"The government says everything's under control, but it's not true"
Issued on: Modified:
Since the beginning of August, calls for volunteers to combat the fires that are ravaging the country have increased. Our Observers explain that the measures which have been put into place are just not enough. …
Screen shot of a video posted 30 July 2010 on Youtube by Mr Limson.
Since the beginning of August, calls for volunteers to combat the fires which are ravaging the country have increased. Our Observers explain that the measures which have been put into place to fight the fires are insufficient.
Already burning for days, the forest fires in Russia do not show any signs of dying down. According to official reports, more than 19,000 hectares have already gone up in smoke and 52 people have died.
In the capital, streets are gradually becoming deserted as Moscow’s residents seek refuge not only from the thick smoke caused by the fires, but also from the record-breaking temperatures.
Many have fled the city, where the carbon dioxide levels are three times the danger threshold. Travel agents are inundated by Muscovites seeking fresh air. For those unable to escape, the authorities have set up 123 smoke-free centres: air-conditioned rooms set up in hospitals and public buildings.
On the fire front, the government has accepted help from several European countries, such as Italy, Ukraine, Armenia and Azerbaijan, who have lent fire fighting equipment. France has sent six pilots and technicians on a fire-fighting airplane.
"They don’t even have fans or air conditioning to help the people"
Leonid Razvozhaev is an activist for the Left Front political organisation. In his blog he says the smoke-free centres lack sufficient funding.
The authorities in Moscow have opened 123 help centres in the capital, one is located close to my place. To escape the smoke, I went to see how it works and to breath some fresh air. But one of the employees of the centre told me that they did not have fans nor air conditioning to help people, who are overwhelmingly the poorest of the city.
The situation is worsening because they have boasted about these centres in television reports. Many people have shown up in desperation and have been extremely disappointed. They have discovered that once again they have been deceived."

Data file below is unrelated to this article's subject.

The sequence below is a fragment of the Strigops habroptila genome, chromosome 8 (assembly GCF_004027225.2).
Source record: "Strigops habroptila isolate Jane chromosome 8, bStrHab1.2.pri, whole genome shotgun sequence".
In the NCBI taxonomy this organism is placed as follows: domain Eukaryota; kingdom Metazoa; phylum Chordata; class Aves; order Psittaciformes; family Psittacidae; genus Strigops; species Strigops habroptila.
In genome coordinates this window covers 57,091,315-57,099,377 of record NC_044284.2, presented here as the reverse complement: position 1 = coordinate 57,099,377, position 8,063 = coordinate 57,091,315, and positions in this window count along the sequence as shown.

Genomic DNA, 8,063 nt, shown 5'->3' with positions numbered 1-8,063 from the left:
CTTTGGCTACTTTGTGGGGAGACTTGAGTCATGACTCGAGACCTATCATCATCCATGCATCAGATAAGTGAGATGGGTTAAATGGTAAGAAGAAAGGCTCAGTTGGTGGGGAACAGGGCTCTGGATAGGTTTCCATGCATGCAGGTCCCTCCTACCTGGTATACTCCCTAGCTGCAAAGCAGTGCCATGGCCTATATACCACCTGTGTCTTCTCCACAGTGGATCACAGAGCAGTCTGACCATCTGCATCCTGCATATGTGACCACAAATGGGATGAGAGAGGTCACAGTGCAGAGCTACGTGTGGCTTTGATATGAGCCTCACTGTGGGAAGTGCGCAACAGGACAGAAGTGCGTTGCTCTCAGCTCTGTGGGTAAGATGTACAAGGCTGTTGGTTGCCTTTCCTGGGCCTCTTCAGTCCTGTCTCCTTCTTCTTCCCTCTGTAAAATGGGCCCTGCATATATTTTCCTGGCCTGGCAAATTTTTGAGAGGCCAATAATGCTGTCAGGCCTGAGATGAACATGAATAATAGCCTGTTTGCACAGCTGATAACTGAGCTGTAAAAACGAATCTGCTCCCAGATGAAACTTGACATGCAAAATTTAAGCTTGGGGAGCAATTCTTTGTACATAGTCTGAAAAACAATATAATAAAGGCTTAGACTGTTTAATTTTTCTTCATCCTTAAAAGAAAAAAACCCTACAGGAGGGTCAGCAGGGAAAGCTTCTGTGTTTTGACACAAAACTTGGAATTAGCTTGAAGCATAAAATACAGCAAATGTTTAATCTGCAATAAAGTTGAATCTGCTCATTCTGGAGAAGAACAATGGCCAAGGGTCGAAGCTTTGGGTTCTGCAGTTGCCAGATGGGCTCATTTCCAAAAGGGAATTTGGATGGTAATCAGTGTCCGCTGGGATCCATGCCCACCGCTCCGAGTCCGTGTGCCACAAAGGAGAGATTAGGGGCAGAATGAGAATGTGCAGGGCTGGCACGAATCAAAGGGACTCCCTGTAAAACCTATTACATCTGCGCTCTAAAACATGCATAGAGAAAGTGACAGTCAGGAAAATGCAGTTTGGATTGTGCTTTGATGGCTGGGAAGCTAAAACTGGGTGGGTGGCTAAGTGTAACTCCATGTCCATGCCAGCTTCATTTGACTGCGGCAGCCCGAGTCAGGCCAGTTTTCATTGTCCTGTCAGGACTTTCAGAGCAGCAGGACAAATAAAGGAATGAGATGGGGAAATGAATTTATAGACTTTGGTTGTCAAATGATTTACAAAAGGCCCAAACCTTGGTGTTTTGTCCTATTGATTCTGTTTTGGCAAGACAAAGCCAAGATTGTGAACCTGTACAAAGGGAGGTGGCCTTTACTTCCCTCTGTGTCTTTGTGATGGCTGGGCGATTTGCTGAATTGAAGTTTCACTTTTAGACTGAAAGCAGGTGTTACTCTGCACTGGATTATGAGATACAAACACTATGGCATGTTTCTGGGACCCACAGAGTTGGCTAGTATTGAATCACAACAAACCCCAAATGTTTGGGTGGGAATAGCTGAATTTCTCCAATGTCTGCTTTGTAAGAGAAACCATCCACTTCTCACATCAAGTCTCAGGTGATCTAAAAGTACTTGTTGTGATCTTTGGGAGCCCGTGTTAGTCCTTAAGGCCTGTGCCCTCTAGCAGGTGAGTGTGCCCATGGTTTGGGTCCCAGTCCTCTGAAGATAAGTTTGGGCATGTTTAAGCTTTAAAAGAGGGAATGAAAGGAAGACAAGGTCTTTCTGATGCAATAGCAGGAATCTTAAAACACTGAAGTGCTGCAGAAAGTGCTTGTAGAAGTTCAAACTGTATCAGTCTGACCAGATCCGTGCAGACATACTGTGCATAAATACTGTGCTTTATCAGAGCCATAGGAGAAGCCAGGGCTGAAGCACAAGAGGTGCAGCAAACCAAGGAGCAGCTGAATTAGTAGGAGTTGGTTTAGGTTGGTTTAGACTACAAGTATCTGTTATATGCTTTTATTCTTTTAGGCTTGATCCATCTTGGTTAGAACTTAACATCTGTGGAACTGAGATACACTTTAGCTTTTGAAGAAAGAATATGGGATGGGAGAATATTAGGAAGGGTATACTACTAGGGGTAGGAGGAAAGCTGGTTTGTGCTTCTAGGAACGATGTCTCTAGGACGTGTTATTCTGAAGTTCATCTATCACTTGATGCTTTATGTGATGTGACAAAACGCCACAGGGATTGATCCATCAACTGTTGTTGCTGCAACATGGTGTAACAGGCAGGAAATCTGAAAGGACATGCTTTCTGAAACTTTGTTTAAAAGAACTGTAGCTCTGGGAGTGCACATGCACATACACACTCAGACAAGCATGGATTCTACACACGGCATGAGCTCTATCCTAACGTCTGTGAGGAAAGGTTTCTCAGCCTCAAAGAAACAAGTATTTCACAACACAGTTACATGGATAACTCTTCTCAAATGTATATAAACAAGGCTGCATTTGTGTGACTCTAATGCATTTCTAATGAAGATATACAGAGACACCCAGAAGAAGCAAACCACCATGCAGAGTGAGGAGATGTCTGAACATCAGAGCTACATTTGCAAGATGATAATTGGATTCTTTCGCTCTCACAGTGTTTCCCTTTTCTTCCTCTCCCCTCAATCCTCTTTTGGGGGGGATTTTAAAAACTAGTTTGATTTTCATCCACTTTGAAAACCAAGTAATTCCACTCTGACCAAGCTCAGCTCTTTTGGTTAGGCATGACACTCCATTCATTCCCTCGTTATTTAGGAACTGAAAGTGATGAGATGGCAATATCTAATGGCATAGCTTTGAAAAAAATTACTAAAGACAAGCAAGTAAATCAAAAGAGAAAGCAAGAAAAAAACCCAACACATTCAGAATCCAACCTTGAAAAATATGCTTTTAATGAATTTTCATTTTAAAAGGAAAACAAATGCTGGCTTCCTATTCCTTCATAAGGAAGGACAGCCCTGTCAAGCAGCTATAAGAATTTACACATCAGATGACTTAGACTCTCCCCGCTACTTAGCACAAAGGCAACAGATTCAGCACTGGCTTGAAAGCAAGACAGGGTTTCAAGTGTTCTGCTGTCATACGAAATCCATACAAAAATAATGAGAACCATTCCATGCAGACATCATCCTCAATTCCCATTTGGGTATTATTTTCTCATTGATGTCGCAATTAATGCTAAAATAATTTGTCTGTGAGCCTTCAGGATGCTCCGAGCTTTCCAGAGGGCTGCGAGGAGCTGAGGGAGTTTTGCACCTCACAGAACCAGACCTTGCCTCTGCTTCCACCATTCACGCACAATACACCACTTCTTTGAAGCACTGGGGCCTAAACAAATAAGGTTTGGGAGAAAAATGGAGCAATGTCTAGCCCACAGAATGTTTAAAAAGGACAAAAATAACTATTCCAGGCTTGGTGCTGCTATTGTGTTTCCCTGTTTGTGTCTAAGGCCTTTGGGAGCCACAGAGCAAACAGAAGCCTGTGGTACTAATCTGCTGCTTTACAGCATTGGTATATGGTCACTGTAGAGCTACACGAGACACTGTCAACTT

"We work all day, but at night it's too dangerous"
Alexei Ureivich is a 29-year-old architect. For the past two days he has been fighting fires.
I closed my architecture studio on Friday to combat the forest fires. I started by gathering food and water. Then with a group of five young volunteers, we decided to go to a place two hours outside of Moscow where the fires were first discovered.
It has been two days that we have been fighting the flames alongside five firefighters from the town of Iegorievsk. On arrival, we discovered that there was only one fire engine, which is very slow for emergency operations.
Together we tried to stop the forest fire approaching the houses. I saw a village which had burnt to the ground, I don’t know if there were any victims. We work all day, but it is too dangerous at night. It really is a race against time.
The firefighters are very competent, but they really need more people. At this rate, we won’t be able to completely stop the fires. I hope that we receive aid from other countries because our government does not have enough fire engines nor firefighters.
The official line in the press is that everything is fine, it is all under control, but it’s not true. They can’t control the situation. We need professional firefighters, not volunteers."
This amateur video shows the limited resources available to combat the forest fires. It was shot in the region of Riazan, southeast of Moscow. Video posted 30 July 2010 on Youtube by Mr Limson.